Mimesis Law
30 June 2022

Women: If You Hit a Man, Expect To Get Hit in Return

December 20, 2016 (Fault Lines) – In July, 2014, Oklahoma freshman running back Joe Mixon was involved in a confrontation at Pickleman’s Gourmet Café in Norman. Pickleman’s is a deli, with sub sandwiches, soups, etcetera, and is located at the “Campus Corner” area, just north of campus, along with numerous other businesses that cater to students and visitors to the University of Oklahoma.

At the end of the confrontation, Amelia Molitor had a broken jaw, Joe Mixon was suspended from the football team for a year and faced criminal charges. Recently, the store’s surveillance video of the incident was released to the public.

At the beginning of the video, you see Molitor enter the deli and go to a table, just after leaving a verbal confrontation with Mixon outside. Molitor (at 0:24) motions Mixon to her table as he enters the deli and he walks over. There’s a brief conversation and Mixon turns to walk away (at 0:38). Molitor steps towards Mixon and shoves him with both hands and then strikes him in the face or neck with her right hand. In Oklahoma, that’s Assault and Battery.[1] Mixon immediately defends himself, striking Molitor once, knocking her down and into the table, and breaking several bones in her face.

Mixon was subsequently charged criminally with an Assault and Battery on Molitor, but did not elect to fight the charges after the prosecutor offered a year deferred adjudication, 100 hours of community service, and cognitive behavior counseling. That meant that after Mixon completed the year probation, he would be found not guilty of the charge. It’s a good deal, and Mixon took it by making an Alford plea.[2]

This was a good deal for Mixon. It spared him the risk of going to a jury and being found guilty, and it allowed him to maintain that he did nothing wrong for the almost certain to ensue civil lawsuit. You see, under Oklahoma law, Mixon has the opportunity to assert that he was defending himself. In Oklahoma, there is no duty for a person to retreat before defending themselves and hasn’t been since 1912, at least.[3]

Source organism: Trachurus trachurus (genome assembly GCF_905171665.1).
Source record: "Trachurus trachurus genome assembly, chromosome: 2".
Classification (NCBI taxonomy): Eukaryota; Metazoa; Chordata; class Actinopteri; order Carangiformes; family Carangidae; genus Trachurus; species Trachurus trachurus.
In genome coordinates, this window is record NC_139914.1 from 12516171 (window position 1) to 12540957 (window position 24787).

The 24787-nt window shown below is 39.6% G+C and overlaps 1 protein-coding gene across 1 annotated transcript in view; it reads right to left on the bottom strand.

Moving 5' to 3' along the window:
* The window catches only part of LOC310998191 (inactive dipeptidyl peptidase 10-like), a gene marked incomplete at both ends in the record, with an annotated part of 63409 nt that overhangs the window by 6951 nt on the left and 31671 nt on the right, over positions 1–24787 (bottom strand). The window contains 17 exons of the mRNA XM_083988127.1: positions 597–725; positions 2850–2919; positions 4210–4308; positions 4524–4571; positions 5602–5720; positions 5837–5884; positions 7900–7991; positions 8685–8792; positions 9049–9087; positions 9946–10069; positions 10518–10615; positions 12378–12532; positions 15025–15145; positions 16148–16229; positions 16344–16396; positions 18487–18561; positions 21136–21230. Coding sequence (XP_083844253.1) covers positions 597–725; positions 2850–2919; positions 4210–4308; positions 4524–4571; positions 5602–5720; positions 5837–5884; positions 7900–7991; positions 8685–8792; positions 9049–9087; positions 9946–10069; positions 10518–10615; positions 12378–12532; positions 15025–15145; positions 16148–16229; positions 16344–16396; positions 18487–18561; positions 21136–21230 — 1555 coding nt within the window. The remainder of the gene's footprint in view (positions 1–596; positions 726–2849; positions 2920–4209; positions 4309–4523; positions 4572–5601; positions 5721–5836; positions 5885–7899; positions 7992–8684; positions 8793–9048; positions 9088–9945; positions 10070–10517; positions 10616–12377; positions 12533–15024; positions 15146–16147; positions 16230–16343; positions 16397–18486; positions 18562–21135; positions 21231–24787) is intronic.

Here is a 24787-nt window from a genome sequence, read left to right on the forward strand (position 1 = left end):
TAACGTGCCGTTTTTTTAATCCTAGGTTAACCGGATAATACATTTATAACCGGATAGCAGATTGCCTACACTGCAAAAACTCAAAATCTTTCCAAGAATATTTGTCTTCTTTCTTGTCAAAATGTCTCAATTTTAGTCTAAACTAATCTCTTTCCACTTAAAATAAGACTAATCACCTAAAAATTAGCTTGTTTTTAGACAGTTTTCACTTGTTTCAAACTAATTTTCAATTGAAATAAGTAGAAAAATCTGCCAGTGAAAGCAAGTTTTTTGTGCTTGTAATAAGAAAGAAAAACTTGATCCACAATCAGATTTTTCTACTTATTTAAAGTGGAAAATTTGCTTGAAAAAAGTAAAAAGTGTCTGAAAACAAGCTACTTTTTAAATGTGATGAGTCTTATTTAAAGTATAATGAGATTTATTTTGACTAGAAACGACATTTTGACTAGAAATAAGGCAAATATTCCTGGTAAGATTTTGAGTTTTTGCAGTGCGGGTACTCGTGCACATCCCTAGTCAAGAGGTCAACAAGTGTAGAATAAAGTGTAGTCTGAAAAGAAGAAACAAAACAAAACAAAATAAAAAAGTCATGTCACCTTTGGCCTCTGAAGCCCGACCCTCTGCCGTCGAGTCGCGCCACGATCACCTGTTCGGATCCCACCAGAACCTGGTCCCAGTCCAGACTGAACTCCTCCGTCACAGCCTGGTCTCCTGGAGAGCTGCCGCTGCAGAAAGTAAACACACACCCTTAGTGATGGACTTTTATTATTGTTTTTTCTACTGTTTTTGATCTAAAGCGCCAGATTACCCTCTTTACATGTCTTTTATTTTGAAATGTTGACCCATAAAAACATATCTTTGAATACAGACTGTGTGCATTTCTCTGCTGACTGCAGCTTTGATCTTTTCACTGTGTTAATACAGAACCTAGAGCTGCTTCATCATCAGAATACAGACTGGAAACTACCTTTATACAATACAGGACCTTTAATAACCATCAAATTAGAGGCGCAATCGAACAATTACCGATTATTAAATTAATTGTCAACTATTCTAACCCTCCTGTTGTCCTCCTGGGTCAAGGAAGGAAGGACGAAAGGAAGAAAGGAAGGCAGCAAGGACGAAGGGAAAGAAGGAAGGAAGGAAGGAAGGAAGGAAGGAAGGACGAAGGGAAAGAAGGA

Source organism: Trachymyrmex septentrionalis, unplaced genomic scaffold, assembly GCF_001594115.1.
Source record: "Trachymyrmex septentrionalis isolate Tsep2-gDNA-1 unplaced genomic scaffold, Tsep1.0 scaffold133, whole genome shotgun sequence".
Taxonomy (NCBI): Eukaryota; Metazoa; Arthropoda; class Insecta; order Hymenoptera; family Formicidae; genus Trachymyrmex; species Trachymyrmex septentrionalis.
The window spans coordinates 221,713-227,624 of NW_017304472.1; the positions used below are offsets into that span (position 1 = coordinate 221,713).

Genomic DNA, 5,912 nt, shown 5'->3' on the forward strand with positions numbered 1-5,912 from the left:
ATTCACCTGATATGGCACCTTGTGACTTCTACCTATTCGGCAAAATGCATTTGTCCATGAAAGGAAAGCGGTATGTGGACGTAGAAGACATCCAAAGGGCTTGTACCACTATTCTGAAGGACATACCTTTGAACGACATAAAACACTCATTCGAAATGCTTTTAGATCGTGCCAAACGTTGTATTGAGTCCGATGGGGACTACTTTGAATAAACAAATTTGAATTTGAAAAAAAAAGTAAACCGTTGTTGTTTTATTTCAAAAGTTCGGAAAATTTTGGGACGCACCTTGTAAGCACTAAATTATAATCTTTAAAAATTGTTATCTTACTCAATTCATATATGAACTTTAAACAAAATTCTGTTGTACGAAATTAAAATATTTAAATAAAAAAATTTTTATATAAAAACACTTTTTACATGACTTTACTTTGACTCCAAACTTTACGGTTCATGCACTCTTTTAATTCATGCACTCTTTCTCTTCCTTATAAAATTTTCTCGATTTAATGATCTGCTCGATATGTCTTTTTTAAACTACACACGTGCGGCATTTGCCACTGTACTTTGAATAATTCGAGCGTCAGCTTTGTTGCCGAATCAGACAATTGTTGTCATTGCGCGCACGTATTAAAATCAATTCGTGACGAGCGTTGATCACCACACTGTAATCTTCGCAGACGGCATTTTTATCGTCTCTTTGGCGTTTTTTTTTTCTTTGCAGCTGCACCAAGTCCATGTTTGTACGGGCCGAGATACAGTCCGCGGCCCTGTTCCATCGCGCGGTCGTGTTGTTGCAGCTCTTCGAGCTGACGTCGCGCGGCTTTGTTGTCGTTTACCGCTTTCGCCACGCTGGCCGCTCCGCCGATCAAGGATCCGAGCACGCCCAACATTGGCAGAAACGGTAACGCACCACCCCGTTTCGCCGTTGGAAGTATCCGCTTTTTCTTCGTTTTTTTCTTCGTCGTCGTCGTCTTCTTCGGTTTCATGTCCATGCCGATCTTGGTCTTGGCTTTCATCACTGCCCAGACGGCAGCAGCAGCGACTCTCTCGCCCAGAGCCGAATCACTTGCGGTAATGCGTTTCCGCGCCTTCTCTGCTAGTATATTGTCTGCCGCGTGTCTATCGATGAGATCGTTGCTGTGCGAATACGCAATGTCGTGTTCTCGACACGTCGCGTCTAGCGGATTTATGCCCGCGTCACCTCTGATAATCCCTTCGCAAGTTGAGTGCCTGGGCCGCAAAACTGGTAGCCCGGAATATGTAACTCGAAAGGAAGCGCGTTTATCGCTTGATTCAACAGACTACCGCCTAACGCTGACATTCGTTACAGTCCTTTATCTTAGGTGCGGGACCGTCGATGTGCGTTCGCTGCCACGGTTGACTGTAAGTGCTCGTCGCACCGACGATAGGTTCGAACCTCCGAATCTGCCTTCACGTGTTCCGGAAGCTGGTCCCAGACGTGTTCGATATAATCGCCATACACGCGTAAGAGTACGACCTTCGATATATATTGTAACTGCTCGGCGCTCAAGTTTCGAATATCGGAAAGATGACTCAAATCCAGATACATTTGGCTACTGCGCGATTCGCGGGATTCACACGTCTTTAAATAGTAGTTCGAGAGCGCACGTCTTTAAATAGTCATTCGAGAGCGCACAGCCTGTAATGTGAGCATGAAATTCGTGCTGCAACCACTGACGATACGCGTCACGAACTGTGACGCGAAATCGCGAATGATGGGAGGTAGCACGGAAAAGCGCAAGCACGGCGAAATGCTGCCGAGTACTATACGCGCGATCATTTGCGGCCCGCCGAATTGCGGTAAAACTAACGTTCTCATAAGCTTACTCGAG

Molitor has subsequently filed a lawsuit against Mixon, in federal district court, and this has been interesting too. Mixon, a redshirt sophomore, has two more years of college eligibility, but may also declare for the NFL draft. Although Mixon has had an outstanding season, ranking second in the nation in all purpose yards and the only player this year to have touchdowns by throwing a pass, rushing, pass receptions, and a kick return. He is likely to play in the NFL, and if Molitor can get a judgment, she’ll be able to collect.

The civil case is interesting, but will hinge on the criminal case. First, instead of being heard in state court, it’s being heard in U.S. District Court because of diversity jurisdiction. Molitor is from Texas, and although Mixon is from California, he is currently residing, and the incident happened, in Oklahoma. Molitor originally filed the case in San Francisco, but lost when Mixon asked that the case be moved to Oklahoma City. She also tried to keep the video from being released to the public while Mixon sought to have it released.

Additionally, two of Molitor’s causes of action were dismissed by the court, the count for negligence, and the count for wanton and willful misconduct, leaving only one count for the intentional infliction of emotional distress. Mixon’s attorney’s pointed out that the basis of Molitor’s first two causes of action was an alleged battery, and that Molitor had not filed the case until Oklahoma’s one year statute of limitations had expired. They further pointed out that an intentional act (battery) could not be negligence under Oklahoma law, and the court agreed.